The investment advice a financial adviser will probably never give you despite its value

You may wonder what I’m referring to. Well it’s actually a simple one that many people in many countries do naturally but that, for whatever reason, is very undeveloped in the US.

It’s the early mortgage repayment.

Think about it. Let’s imagine that you have a mortgage with a 5.5% interest rate and that your income puts you into the 28% tax bracket (marginal). Now do the math.

If you want to $100 the real calculation and reasoning can start as follow: What is the risk free investment I can find that can guarantee me a 5.5%/(1-28%) = 7.64% gross return?

None!

When you reimburse your mortgage in advance, thereby reducing your total payment years (but not monthly payment), you are virtually making a 7.64% risk free investment (under the above assumptions). You will never pay interest on it so you are not making 7.64% gross but your are saving 5.5% net. What’s left in your pocket it the same result.

Another way to look at this is to think in term of cash flow over the years. Let’s assume you have a mortgage that will run for another 10 years for it’s 50k capital to reimburse, still at 5.5%, and that you have an extra $100 to spare. You have 2 (savings) options: reimburse the mortgage or invest it.

A future post will share the actual calculation taking into account the time value of money and under various assumptions.

2 thoughts on “The investment advice a financial adviser will probably never give you despite its value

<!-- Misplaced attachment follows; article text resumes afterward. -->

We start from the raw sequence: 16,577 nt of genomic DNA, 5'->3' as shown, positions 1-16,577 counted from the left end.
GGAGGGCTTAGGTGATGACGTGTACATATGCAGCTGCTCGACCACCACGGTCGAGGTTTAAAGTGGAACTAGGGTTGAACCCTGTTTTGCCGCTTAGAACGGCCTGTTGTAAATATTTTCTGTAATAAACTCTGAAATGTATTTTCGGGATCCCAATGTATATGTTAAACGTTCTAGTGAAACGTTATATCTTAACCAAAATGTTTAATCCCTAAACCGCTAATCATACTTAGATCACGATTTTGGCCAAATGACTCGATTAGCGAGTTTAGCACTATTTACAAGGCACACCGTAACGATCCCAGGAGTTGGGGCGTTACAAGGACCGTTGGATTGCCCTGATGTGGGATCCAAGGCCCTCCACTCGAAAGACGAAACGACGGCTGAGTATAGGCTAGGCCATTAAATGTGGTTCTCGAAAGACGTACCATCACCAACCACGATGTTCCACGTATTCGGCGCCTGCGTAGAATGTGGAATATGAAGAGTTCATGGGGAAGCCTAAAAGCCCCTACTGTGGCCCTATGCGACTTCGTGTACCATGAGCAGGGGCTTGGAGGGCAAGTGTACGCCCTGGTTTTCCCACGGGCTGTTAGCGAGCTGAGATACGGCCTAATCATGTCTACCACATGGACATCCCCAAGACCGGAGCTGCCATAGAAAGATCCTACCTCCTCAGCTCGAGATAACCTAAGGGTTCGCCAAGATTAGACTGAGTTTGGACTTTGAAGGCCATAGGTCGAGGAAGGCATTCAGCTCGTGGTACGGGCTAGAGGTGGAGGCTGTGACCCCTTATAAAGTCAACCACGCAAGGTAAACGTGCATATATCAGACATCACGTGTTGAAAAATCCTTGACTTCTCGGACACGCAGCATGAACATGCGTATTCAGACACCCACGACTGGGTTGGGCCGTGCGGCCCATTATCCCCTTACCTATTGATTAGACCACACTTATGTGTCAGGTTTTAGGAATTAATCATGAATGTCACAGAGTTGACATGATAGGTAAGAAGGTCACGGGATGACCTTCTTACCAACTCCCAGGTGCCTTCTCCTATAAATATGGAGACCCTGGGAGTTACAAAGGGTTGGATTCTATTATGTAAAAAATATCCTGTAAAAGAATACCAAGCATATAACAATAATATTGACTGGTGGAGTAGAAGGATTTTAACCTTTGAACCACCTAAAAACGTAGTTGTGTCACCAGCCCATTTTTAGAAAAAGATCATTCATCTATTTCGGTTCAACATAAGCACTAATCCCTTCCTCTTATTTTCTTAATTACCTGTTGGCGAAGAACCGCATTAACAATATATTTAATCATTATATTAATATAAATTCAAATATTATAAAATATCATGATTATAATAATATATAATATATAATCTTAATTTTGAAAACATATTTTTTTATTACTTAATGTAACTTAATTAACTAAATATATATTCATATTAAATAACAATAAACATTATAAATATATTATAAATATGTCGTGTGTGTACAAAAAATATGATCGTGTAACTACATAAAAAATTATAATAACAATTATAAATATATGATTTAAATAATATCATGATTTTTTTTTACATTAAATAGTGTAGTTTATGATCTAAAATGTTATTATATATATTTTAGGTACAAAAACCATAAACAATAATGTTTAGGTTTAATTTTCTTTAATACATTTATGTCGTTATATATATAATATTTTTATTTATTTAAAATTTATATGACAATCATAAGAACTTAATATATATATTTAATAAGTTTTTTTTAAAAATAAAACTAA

1. Renaud

    Hi Olivier, I was not sure after first reading what your point was. Now I get it and I think about Belgium, I see: marginal tax are around 55% (yes!), but there are huge tax refunds on capital and interests for a "credit hypothécaire", plus banks put some barrier with "exit tickets" on mortgages. So I guess the system on my side is pretty much made not to repay your mortgage early.Thanks for the post!

    Reply
  2. Tye

    Hi Olivier,How does inflation fit into the equation? What if you have a mortgage at 5.5% but you believe there will be high inflation, say 10%, in the long term. However at present time there is no inflation or even deflation. Then it is expensive to repay this debt now, no? Wouldn’t you be better off investing in products that protect against inflation (i.e. TIPS or commodities) and let inflation eat away at your mortgage debt?

    Reply

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